Giving the Shi'a in the south their own domain would effectively make that area a legal extension of Iran.

    Giving the Sunni their 'triangle' would do little to quell the violence in the Euphrates River valley that is as much about organized crime as it is about fighting for land. Besides, most of the fighting is apparently being done by Sunnis in the “global jihad,” which is intended to eliminate Western influence, not just remove the U.S. from Iraq.

    I thought at first that giving the Kurds their own territory would be a solution, but that wouldn't work, either, because compared to Iran and Turkey, the Kurds would have no means of protecting their borders. The Sunnis, Shi'a wouldn't come to their help, nor would the U.S. risk War in Iran, upsetting Turkey, or upsetting Sunni oil money from Saudi Arabia by supporting the poor Kurds.

    I'm just glad I'm not in Baghdad anymore. I hope they do find a way out of it.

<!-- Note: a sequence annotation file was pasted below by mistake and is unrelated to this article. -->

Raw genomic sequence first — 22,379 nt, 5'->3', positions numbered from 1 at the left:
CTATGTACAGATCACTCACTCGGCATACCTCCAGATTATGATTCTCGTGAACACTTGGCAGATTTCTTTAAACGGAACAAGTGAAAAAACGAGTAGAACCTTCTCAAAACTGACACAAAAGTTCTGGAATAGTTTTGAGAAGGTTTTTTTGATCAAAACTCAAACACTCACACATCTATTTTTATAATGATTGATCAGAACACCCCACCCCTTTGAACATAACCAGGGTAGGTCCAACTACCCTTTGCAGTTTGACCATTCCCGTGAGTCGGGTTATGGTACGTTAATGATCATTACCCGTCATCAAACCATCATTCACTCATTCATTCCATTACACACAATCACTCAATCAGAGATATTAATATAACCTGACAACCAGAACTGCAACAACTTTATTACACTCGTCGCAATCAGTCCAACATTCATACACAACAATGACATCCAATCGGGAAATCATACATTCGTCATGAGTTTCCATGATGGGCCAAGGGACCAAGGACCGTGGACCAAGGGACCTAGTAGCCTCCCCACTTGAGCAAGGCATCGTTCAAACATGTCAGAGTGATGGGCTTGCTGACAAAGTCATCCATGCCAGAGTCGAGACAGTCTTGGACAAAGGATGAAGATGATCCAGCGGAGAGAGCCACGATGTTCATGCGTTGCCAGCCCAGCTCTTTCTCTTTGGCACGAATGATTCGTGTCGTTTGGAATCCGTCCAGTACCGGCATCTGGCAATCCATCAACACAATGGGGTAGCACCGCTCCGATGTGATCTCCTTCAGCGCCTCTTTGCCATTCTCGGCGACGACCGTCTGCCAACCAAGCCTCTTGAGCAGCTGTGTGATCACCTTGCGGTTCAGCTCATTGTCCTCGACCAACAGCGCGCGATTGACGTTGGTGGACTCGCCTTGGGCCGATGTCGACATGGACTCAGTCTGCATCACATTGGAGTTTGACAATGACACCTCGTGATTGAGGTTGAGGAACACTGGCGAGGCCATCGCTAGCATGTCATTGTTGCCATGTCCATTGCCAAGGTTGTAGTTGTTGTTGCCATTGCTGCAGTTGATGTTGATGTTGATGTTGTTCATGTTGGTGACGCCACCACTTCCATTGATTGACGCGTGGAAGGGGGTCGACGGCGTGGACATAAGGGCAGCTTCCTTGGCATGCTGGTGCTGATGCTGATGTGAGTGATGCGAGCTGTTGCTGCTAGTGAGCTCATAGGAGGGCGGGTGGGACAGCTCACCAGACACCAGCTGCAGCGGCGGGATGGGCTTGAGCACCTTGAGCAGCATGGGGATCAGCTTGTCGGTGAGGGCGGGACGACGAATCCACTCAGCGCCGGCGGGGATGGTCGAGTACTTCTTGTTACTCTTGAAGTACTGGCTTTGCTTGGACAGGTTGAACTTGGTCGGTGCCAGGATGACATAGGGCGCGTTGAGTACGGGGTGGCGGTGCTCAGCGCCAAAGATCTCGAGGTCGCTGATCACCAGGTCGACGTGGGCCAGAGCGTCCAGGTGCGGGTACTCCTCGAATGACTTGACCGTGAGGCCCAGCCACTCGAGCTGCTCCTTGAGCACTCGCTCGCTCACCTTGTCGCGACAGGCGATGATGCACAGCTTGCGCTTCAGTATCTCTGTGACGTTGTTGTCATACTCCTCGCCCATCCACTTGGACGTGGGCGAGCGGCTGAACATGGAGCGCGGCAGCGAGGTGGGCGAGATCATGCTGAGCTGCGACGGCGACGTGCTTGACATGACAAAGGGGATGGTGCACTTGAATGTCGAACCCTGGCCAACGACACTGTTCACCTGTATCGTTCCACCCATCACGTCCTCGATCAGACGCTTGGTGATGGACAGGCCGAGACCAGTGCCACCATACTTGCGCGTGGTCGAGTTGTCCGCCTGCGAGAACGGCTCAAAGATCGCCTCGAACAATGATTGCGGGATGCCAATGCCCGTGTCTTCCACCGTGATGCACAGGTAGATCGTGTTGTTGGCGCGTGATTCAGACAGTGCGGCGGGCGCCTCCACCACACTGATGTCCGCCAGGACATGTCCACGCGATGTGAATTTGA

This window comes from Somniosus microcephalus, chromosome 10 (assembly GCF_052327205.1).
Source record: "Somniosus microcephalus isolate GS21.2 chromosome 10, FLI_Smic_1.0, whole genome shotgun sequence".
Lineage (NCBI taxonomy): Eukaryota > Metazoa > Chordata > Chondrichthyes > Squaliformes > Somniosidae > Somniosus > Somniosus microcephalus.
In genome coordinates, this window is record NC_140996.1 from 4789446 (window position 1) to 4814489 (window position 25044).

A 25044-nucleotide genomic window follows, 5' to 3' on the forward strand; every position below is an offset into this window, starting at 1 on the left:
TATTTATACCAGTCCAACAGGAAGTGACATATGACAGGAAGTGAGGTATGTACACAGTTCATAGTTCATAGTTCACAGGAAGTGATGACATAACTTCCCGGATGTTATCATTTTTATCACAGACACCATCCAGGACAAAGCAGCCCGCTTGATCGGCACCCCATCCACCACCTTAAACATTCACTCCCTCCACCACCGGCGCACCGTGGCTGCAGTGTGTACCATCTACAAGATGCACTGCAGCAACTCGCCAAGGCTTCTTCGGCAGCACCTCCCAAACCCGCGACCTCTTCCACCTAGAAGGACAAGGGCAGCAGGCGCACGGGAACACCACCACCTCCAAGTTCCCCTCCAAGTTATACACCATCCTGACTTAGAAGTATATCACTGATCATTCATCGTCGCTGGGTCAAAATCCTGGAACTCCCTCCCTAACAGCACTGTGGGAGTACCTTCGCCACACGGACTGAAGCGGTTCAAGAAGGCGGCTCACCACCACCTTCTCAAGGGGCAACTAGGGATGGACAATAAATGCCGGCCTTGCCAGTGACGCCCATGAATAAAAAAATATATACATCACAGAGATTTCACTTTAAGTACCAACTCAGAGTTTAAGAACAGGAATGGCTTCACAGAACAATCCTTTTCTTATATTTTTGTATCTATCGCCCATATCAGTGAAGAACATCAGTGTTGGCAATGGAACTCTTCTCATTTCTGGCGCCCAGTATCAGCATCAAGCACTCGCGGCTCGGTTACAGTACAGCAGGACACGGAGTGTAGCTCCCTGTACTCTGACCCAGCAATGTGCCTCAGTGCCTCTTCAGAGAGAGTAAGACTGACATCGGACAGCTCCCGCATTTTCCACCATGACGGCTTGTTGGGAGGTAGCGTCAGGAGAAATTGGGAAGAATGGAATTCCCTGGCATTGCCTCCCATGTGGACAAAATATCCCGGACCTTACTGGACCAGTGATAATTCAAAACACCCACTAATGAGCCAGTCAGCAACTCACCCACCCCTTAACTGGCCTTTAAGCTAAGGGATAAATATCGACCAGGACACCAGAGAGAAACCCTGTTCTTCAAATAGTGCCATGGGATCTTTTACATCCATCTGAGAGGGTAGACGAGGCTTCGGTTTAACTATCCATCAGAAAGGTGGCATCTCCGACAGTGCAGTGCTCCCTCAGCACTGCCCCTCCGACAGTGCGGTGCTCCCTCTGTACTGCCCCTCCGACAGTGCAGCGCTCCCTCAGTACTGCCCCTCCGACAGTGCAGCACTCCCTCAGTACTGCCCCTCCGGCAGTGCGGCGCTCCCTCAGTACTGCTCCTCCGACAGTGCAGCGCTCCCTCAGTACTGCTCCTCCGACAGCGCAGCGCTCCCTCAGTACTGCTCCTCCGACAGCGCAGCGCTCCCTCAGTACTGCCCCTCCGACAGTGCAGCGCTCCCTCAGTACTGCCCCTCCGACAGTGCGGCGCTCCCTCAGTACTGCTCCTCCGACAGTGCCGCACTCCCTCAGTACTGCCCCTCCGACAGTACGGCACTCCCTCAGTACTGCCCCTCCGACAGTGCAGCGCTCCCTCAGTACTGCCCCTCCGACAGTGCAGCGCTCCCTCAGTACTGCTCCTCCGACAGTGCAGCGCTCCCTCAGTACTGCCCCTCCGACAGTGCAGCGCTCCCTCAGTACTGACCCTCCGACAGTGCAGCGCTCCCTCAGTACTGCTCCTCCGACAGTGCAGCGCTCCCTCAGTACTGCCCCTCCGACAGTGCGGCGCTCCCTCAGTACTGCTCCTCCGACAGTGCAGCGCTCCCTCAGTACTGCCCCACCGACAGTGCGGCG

8. The best solution is to let referendums be conducted in Turkey, Iran, Iraq and Syria, so we can see what 50 million Kurds in the center of Mesopotamia really want. A big portion of these countries’ problems arise from low democratic activity and oppression of their own populations, just look at Turkey, keywords include systematic oppression of Kurds, the universal right to self-determination. Kurds don’t want to be included in other governments’ plans, they just want to be left alone and far away from the likes of Saddam Hussein who brutally killed 200.000 Kurds simply for being Kurds, not to mention the current situation in, respectively, Iran(daily official hangings of political activists, mostly Kurds), Turkey(raided 4000 villages and committed systematic genocide all the way through the 90’s, 2 million killed, 10-? million evacuated and driven from their homes to the east of Turkey, and the situation is only getting A LIIIITLLE bit better) and Syria(millions of Kurds not even registered in the system, meaning they have no rights whatsoever, including health/education/no right of ownership). The biggest irony here is how the so-called “civilized” world can support this “live broadcast” genocide of people who simply wish to call themselves Kurds from Kurdistan. Whatever the outcome of this election, I unfortunetaly only see a negative outcome for Kurds, because Turkey is the biggest recipient of weapons from the US, and Turkey is also one of the biggest opponents of a free Kurdistan.